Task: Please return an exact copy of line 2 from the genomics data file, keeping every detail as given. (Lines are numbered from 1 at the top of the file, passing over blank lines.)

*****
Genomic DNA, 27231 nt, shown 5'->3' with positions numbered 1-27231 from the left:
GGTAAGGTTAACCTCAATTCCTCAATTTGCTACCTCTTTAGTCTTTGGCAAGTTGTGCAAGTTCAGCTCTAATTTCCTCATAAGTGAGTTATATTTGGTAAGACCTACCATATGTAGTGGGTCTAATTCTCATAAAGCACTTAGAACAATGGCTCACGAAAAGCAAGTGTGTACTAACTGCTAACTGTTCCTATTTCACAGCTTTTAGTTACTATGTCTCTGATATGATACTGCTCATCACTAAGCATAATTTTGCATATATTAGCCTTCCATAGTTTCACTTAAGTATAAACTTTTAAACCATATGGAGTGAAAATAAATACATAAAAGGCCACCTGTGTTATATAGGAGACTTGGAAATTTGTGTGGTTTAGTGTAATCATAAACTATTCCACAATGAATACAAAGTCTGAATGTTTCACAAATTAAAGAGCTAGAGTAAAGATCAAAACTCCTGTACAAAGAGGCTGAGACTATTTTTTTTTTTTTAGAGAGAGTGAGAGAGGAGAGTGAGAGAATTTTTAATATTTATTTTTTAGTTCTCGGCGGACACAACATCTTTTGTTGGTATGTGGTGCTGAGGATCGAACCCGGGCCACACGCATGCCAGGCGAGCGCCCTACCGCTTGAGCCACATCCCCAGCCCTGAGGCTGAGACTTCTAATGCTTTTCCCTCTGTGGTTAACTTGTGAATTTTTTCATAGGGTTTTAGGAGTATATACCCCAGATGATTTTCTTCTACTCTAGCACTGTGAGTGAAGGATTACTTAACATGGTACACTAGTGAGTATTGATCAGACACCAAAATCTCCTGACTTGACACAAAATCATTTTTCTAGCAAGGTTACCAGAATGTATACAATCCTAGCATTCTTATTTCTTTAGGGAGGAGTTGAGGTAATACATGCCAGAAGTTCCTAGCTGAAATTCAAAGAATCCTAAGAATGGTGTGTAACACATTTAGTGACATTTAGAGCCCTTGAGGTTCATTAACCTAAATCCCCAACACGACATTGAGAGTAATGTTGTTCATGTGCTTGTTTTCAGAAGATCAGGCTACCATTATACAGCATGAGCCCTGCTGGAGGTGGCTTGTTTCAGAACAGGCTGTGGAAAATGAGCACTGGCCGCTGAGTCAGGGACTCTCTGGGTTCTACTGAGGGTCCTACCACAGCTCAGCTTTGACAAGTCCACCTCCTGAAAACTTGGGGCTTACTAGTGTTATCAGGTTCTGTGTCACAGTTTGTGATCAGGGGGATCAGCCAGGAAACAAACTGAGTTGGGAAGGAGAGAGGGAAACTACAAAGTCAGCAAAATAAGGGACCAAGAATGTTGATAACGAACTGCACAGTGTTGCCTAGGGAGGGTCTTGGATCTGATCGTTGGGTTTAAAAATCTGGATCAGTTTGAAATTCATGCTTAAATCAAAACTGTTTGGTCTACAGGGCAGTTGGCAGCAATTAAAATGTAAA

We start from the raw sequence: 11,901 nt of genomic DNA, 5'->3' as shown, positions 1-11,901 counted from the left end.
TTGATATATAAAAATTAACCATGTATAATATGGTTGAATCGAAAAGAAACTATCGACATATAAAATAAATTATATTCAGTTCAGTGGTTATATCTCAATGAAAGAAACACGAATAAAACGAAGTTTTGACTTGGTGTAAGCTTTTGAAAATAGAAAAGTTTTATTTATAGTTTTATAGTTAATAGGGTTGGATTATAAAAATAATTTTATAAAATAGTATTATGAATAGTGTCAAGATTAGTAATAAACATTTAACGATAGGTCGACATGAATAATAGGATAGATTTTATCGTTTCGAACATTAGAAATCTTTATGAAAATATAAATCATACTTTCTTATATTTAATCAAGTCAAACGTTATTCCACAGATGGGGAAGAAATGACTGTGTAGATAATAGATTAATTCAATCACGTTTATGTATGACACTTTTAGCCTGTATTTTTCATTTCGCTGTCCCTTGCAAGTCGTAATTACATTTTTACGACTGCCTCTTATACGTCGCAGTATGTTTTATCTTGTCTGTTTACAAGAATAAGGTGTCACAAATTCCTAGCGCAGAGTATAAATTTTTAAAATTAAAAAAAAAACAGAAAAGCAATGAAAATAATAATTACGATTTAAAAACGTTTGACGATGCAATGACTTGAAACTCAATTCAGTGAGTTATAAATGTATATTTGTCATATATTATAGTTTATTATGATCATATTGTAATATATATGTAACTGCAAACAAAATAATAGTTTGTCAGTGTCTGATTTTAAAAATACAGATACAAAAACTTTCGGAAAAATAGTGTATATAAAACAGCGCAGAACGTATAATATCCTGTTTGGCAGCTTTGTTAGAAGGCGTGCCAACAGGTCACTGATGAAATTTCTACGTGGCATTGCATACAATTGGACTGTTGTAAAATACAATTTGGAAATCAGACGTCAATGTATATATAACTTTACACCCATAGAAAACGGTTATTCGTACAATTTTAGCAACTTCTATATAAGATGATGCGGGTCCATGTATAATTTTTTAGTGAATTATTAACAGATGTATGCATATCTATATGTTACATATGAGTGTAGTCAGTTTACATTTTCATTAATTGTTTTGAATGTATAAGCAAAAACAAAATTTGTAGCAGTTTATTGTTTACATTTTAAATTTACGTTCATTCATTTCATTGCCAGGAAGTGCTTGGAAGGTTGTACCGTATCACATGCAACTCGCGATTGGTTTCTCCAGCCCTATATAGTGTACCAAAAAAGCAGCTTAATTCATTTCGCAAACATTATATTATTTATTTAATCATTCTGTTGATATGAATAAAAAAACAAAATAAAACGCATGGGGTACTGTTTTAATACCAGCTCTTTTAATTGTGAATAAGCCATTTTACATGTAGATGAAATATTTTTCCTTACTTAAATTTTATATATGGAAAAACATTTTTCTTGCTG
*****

GGTAAGGTTAACCTCAATTCCTCAATTTGCTACCTCTTTAGTCTTTGGCAAGTTGTGCAAGTTCAGCTCTAATTTCCTCATAAGTGAGTTATATTTGGTAAGACCTACCATATGTAGTGGGTCTAATTCTCATAAAGCACTTAGAACAATGGCTCACGAAAAGCAAGTGTGTACTAACTGCTAACTGTTCCTATTTCACAGCTTTTAGTTACTATGTCTCTGATATGATACTGCTCATCACTAAGCATAATTTTGCATATATTAGCCTTCCATAGTTTCACTTAAGTATAAACTTTTAAACCATATGGAGTGAAAATAAATACATAAAAGGCCACCTGTGTTATATAGGAGACTTGGAAATTTGTGTGGTTTAGTGTAATCATAAACTATTCCACAATGAATACAAAGTCTGAATGTTTCACAAATTAAAGAGCTAGAGTAAAGATCAAAACTCCTGTACAAAGAGGCTGAGACTATTTTTTTTTTTTTAGAGAGAGTGAGAGAGGAGAGTGAGAGAATTTTTAATATTTATTTTTTAGTTCTCGGCGGACACAACATCTTTTGTTGGTATGTGGTGCTGAGGATCGAACCCGGGCCACACGCATGCCAGGCGAGCGCCCTACCGCTTGAGCCACATCCCCAGCCCTGAGGCTGAGACTTCTAATGCTTTTCCCTCTGTGGTTAACTTGTGAATTTTTTCATAGGGTTTTAGGAGTATATACCCCAGATGATTTTCTTCTACTCTAGCACTGTGAGTGAAGGATTACTTAACATGGTACACTAGTGAGTATTGATCAGACACCAAAATCTCCTGACTTGACACAAAATCATTTTTCTAGCAAGGTTACCAGAATGTATACAATCCTAGCATTCTTATTTCTTTAGGGAGGAGTTGAGGTAATACATGCCAGAAGTTCCTAGCTGAAATTCAAAGAATCCTAAGAATGGTGTGTAACACATTTAGTGACATTTAGAGCCCTTGAGGTTCATTAACCTAAATCCCCAACACGACATTGAGAGTAATGTTGTTCATGTGCTTGTTTTCAGAAGATCAGGCTACCATTATACAGCATGAGCCCTGCTGGAGGTGGCTTGTTTCAGAACAGGCTGTGGAAAATGAGCACTGGCCGCTGAGTCAGGGACTCTCTGGGTTCTACTGAGGGTCCTACCACAGCTCAGCTTTGACAAGTCCACCTCCTGAAAACTTGGGGCTTACTAGTGTTATCAGGTTCTGTGTCACAGTTTGTGATCAGGGGGATCAGCCAGGAAACAAACTGAGTTGGGAAGGAGAGAGGGAAACTACAAAGTCAGCAAAATAAGGGACCAAGAATGTTGATAACGAACTGCACAGTGTTGCCTAGGGAGGGTCTTGGATCTGATCGTTGGGTTTAAAAATCTGGATCAGTTTGAAATTCATGCTTAAATCAAAACTGTTTGGTCTACAGGGCAGTTGGCAGCAATTAAAATGTAAA